The first general hospital of Baghdad
England, United Kingdom
In 1872, Midhat Pasha, the governor of Baghdad, noticed the high prevalence of disease among the city’s population as well as the abuse of patients by conjurers, quibblers, and equivocators. He built the first hospital in the city on the Al Kargh side of the river Tigris, which divides the capital Baghdad into two halves. As the government budget was insufficient to build such an institution, he called on the public to help by donating money, gold, and other expensive items. The people responded overwhelmingly, especially the rich.
Though called a hospital, it functioned largely as a residential home. The hospital itself consisted of fifty beds with departments of medicine, surgery, and venereal diseases. It was managed by the municipality of Baghdad, and treatment was free.
It seems that the hospital was not attractive to the local private doctors, nor to the people, who preferred to be treated in their homes, often by traditional healers, rather than go to government health institutions. Hence it was named Khastakhanat Al Khurabah, meaning “the hospital for strangers.” It was mainly used by strangers, travelers, beggars, and people who had no relatives to care for them, and it faced financial difficulties as well as lacked medical and managerial staff, leading to it being closed and reopened several times.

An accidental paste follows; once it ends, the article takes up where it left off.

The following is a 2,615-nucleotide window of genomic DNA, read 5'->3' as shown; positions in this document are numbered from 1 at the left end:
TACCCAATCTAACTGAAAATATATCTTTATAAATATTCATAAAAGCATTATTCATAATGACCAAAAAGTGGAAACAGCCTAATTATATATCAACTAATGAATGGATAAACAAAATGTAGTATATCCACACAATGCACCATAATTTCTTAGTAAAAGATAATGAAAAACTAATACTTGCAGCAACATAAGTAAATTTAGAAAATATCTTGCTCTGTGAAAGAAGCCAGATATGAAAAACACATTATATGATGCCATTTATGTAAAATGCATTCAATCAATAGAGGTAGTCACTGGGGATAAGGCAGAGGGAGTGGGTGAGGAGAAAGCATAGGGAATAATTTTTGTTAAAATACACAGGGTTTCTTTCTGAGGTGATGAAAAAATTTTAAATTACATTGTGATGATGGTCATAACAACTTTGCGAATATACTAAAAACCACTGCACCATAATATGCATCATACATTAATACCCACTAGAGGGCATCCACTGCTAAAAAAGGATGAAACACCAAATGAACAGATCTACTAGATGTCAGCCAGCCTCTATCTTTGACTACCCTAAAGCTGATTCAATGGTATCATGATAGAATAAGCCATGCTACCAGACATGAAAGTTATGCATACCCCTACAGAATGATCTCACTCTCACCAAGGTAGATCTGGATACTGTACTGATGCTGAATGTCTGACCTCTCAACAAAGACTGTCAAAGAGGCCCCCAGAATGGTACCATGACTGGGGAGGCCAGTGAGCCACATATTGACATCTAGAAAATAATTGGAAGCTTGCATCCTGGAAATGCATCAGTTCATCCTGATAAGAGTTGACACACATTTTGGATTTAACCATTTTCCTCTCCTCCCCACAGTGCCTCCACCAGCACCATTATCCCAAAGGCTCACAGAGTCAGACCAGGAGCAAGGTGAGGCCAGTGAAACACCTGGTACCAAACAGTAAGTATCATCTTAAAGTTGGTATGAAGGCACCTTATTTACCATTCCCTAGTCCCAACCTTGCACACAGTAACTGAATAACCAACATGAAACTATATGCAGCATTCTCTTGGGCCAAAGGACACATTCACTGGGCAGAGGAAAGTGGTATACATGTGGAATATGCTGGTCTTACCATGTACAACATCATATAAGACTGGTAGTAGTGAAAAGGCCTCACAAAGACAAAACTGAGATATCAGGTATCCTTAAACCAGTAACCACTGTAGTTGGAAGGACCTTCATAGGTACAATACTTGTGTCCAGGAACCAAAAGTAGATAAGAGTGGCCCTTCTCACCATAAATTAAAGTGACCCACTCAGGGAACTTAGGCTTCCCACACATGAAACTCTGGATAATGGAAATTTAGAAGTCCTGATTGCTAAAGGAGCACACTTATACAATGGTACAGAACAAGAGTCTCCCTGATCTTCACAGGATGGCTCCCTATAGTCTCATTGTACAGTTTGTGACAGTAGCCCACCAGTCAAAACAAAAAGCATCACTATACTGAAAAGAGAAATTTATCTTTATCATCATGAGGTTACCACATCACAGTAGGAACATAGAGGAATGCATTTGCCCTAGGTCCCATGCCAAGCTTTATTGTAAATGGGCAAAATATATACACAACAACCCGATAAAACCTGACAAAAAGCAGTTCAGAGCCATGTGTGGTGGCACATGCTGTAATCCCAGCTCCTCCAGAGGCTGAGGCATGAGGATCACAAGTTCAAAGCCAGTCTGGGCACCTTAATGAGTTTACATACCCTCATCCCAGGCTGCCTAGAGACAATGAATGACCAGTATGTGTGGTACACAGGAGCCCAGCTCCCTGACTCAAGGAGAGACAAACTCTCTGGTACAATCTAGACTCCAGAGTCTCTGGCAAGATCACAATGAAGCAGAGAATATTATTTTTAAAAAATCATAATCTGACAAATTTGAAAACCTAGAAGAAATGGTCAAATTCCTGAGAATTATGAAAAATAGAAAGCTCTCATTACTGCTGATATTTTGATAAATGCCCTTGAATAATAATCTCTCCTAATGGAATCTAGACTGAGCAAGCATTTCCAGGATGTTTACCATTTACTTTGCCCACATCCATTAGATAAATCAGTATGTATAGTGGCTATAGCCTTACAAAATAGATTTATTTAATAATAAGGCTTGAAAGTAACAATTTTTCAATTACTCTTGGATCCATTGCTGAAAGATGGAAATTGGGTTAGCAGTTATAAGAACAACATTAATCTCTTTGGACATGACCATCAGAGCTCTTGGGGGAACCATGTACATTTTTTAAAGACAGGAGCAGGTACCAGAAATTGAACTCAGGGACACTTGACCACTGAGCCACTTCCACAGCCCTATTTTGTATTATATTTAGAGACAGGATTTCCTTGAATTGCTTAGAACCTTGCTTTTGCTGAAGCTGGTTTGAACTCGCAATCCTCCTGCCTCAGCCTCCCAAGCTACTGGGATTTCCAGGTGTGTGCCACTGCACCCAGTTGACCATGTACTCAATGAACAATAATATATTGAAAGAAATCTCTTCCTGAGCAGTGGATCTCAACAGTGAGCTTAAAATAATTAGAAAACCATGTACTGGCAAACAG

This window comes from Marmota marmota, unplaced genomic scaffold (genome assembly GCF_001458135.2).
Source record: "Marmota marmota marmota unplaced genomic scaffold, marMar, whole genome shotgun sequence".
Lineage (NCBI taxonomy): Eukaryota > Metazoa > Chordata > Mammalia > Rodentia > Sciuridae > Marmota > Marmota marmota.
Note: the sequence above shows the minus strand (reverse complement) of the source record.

After the death of Midhat Pasha in 1883, the building began to deteriorate. Cracks appeared in the walls and the roof was weakening. Accordingly the building was abandoned until 1879, when Abd Rahman Basha, the new governor, had it refurbished and supplied with medical equipment and drugs. In a widely attended ceremony, the hospital was re-opened in April of that year, but it functioned only until 1891, when it was totally abandoned by the government and its contents moved to a new hospital built by governor Namiq Pasha on the Al Rasafa side of the Tigris.
HUSSAIN AL-SARDAR, MBCHB, DM, MD, MRCPI, MRCP(UK), FRCPI, FRCP(London), FACP, FEFIM, was born in Iraq and graduated from Mosul Medical College/University of Mosul/Ninevah/Iraq. He was practicing as a consultant physician and senior lecturer at Mosul University Teaching hospital until 1994 when he immigrated to the UK.
Highlighted in Frontispiece Summer 2017 – Volume 9, Issue 3
Winter 2017 | Sections | Antiquity